Aren't you overlooking their mutual love for Jesus as the decisive factor?
McCormack eviscerated Kennedy with the following memorable line: "If his name were Edward Moore, with his qualifications - with your qualifications, Teddy - if it was Edward Moore, your candidacy would be a joke." Similarly, were Miers not a Bush confidante, ....Not the very best of examples as Ted Kennedy actually WON his bid for a Senate seat.Mind you, we've lost ever since -- so good simile after all. ;)P.S.: Did you know that Ted Kennedy was named for Edward Moore, Joe Kennedy Jr's...pimpmaster? Well, on paper, friend, confidant, and loyal assistant -- but basically he set Old Joe up with call girls and starlets. He was his facilitator, to use a more polite term.In stream-of-consciousness mode, it would be like President Clinton having named a son of his after Vernon Jordan. :)Cheers,Victoria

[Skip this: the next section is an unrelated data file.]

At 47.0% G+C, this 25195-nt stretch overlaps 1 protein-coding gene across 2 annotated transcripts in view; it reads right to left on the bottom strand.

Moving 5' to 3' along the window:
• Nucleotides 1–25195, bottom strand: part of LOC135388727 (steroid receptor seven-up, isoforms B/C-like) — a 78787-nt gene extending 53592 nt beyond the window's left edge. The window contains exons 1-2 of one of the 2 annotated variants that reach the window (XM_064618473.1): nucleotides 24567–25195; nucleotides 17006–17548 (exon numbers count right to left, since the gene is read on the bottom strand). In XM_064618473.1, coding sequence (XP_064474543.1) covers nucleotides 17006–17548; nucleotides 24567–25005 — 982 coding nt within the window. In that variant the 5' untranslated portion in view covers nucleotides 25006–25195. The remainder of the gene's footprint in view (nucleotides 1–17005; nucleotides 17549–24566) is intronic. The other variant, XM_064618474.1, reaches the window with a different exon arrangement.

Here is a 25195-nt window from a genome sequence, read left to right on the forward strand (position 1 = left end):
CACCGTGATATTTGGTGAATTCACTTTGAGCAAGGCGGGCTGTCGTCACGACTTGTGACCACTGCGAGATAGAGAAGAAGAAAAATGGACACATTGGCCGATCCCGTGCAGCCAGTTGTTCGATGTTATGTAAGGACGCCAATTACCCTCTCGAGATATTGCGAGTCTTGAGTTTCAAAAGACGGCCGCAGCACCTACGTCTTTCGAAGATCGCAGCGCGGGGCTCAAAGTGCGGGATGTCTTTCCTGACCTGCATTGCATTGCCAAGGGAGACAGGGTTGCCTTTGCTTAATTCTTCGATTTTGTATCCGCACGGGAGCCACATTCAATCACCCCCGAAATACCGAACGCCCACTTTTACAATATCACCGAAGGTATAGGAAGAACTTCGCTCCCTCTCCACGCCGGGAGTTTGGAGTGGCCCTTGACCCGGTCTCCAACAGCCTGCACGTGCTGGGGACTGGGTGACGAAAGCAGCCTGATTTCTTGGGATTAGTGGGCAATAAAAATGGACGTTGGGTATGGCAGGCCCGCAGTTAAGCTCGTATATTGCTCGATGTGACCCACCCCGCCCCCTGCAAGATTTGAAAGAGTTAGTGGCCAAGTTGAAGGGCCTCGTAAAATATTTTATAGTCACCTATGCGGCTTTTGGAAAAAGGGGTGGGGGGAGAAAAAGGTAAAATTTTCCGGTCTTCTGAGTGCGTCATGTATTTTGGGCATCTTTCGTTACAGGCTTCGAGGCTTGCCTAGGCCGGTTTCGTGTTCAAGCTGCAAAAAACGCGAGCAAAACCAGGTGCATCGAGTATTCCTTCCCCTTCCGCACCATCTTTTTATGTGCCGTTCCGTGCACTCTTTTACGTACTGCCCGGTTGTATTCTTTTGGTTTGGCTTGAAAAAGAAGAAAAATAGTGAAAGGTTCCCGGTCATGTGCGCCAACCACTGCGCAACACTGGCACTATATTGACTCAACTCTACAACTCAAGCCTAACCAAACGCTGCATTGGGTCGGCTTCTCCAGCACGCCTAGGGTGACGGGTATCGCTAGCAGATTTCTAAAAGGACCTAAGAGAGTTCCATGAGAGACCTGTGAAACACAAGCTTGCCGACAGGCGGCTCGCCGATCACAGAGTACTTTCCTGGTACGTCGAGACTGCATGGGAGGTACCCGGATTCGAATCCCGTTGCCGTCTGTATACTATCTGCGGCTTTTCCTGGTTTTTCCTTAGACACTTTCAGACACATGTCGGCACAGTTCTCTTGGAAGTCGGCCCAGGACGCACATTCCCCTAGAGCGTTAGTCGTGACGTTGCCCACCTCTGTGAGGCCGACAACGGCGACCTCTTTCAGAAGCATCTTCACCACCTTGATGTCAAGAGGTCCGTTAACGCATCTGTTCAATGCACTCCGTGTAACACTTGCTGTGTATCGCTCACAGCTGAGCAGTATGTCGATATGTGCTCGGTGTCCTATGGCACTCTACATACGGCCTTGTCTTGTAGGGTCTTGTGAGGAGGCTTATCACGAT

the nomination is disgraceful.the role of the senate, in my opinion, at least, is to ensure that the president appoint highly qualified people to the judiciary, and not his cronies.all 22 senators who voted against roberts are disgraces, unfit to serve.and by the same token, any senator who does not vote "no" to this nomination has failed his duty (i'm not going to go so far as to say they are unfit).everyone knows where i stand. i would like to see richard epstein be appointed (and that, everyone also knows, will NEVER happen).but this nomination epitomizes the actual meaning of advice and consent, and the federalist paper #76.the senate's role is to approve 100-0 people like roberts, and condemn 100-0 cronies.
the senate's role is to approve 100-0 people like roberts, and condemn 100-0 cronies.Do you really expect people to believe that's what should happen?Because I don't feel that's what should happen.100% of anything is a bit creepy.It reminds me of successive Communist elections when the results would always be near unanimous, but in ever so incremental percentages.98.9%. 99.1%. 99.5%!Ick.Cheers,Victoria